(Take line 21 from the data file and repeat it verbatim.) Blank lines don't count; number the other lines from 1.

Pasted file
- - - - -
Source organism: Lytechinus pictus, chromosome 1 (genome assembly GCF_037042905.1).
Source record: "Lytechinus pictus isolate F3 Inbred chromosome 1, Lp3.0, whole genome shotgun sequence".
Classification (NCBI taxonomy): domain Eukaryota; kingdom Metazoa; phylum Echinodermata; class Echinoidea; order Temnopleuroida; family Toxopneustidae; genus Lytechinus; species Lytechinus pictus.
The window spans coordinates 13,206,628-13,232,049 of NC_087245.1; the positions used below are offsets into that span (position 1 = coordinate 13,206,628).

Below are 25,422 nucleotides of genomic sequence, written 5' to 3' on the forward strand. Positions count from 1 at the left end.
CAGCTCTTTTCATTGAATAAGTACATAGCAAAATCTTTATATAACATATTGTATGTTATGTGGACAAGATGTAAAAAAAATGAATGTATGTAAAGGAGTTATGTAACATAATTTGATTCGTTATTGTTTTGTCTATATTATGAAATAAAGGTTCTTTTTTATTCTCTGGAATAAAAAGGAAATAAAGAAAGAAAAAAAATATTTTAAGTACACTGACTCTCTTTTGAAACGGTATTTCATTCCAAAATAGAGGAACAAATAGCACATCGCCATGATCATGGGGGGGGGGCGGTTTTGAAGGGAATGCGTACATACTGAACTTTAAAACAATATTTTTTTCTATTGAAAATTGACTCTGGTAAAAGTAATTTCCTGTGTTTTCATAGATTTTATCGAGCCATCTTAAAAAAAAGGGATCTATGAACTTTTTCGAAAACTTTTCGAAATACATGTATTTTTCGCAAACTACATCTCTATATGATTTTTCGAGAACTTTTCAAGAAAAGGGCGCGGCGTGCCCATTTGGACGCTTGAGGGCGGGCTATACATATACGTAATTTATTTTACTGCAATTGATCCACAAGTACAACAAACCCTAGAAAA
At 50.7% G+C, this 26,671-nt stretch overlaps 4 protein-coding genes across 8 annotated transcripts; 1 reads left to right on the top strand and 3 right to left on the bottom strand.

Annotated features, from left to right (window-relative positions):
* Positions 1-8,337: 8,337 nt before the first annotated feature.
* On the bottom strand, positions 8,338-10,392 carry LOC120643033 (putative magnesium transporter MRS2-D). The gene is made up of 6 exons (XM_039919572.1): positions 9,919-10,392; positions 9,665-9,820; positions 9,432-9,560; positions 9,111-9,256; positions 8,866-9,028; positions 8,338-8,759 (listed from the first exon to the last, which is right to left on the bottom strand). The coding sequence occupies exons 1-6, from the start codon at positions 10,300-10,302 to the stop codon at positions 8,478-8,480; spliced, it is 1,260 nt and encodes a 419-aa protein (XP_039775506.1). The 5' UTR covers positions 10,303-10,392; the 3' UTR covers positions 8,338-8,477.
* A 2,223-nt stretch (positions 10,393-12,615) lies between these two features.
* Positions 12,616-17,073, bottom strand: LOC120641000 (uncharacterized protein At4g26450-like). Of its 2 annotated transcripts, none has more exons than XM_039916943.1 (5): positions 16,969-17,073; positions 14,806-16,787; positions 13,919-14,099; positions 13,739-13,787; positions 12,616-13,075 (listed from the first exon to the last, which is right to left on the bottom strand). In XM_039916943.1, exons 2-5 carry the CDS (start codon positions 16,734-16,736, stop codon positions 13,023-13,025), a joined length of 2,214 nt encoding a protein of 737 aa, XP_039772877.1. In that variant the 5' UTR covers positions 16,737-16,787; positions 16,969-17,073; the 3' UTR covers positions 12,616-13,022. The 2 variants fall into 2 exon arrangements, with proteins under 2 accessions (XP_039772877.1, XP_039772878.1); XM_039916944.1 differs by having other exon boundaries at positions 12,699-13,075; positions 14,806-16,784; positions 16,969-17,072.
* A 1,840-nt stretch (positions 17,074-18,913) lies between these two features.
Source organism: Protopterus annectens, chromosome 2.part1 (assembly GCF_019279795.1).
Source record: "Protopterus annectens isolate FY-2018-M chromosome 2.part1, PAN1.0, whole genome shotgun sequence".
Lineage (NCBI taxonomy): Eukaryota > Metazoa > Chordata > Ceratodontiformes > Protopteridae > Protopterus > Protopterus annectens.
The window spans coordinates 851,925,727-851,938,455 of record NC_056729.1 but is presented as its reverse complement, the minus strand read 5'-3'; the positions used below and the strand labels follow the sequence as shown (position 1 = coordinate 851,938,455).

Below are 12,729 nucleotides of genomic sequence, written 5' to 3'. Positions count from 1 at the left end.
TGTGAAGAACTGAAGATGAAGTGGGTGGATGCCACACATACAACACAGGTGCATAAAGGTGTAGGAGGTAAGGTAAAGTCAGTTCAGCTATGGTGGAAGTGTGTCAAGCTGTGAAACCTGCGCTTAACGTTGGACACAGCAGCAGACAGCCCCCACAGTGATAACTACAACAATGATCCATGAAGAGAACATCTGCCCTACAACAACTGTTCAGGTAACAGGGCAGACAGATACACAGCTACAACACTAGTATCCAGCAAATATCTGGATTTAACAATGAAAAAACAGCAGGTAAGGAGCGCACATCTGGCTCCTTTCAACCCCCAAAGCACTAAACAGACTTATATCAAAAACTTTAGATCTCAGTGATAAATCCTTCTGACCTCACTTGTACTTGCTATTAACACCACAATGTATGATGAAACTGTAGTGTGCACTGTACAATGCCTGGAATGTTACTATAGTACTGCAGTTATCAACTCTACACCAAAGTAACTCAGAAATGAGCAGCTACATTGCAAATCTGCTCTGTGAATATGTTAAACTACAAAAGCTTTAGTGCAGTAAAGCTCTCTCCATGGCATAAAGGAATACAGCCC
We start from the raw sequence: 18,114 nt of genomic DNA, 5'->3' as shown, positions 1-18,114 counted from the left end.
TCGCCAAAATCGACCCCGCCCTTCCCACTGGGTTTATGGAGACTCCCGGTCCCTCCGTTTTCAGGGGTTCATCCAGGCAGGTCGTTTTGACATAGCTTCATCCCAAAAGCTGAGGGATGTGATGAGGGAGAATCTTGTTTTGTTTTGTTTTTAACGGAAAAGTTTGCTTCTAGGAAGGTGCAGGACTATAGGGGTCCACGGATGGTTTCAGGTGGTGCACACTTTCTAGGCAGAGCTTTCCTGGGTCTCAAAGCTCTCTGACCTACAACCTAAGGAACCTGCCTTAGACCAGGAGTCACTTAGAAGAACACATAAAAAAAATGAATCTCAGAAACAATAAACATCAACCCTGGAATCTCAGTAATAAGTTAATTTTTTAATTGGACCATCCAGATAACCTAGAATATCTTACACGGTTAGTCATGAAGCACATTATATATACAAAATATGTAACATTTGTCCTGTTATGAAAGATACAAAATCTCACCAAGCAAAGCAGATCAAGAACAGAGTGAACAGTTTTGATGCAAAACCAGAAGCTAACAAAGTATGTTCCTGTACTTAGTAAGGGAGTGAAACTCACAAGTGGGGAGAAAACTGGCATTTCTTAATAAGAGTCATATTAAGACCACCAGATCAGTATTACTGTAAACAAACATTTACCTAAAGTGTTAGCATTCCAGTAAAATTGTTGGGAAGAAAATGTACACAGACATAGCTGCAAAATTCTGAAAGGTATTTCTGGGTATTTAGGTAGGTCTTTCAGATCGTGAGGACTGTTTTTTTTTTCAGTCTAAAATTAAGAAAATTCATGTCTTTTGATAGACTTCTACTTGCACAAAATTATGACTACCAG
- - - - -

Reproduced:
TCGCCAAAATCGACCCCGCCCTTCCCACTGGGTTTATGGAGACTCCCGGTCCCTCCGTTTTCAGGGGTTCATCCAGGCAGGTCGTTTTGACATAGCTTCATCCCAAAAGCTGAGGGATGTGATGAGGGAGAATCTTGTTTTGTTTTGTTTTTAACGGAAAAGTTTGCTTCTAGGAAGGTGCAGGACTATAGGGGTCCACGGATGGTTTCAGGTGGTGCACACTTTCTAGGCAGAGCTTTCCTGGGTCTCAAAGCTCTCTGACCTACAACCTAAGGAACCTGCCTTAGACCAGGAGTCACTTAGAAGAACACATAAAAAAAATGAATCTCAGAAACAATAAACATCAACCCTGGAATCTCAGTAATAAGTTAATTTTTTAATTGGACCATCCAGATAACCTAGAATATCTTACACGGTTAGTCATGAAGCACATTATATATACAAAATATGTAACATTTGTCCTGTTATGAAAGATACAAAATCTCACCAAGCAAAGCAGATCAAGAACAGAGTGAACAGTTTTGATGCAAAACCAGAAGCTAACAAAGTATGTTCCTGTACTTAGTAAGGGAGTGAAACTCACAAGTGGGGAGAAAACTGGCATTTCTTAATAAGAGTCATATTAAGACCACCAGATCAGTATTACTGTAAACAAACATTTACCTAAAGTGTTAGCATTCCAGTAAAATTGTTGGGAAGAAAATGTACACAGACATAGCTGCAAAATTCTGAAAGGTATTTCTGGGTATTTAGGTAGGTCTTTCAGATCGTGAGGACTGTTTTTTTTTTCAGTCTAAAATTAAGAAAATTCATGTCTTTTGATAGACTTCTACTTGCACAAAATTATGACTACCAG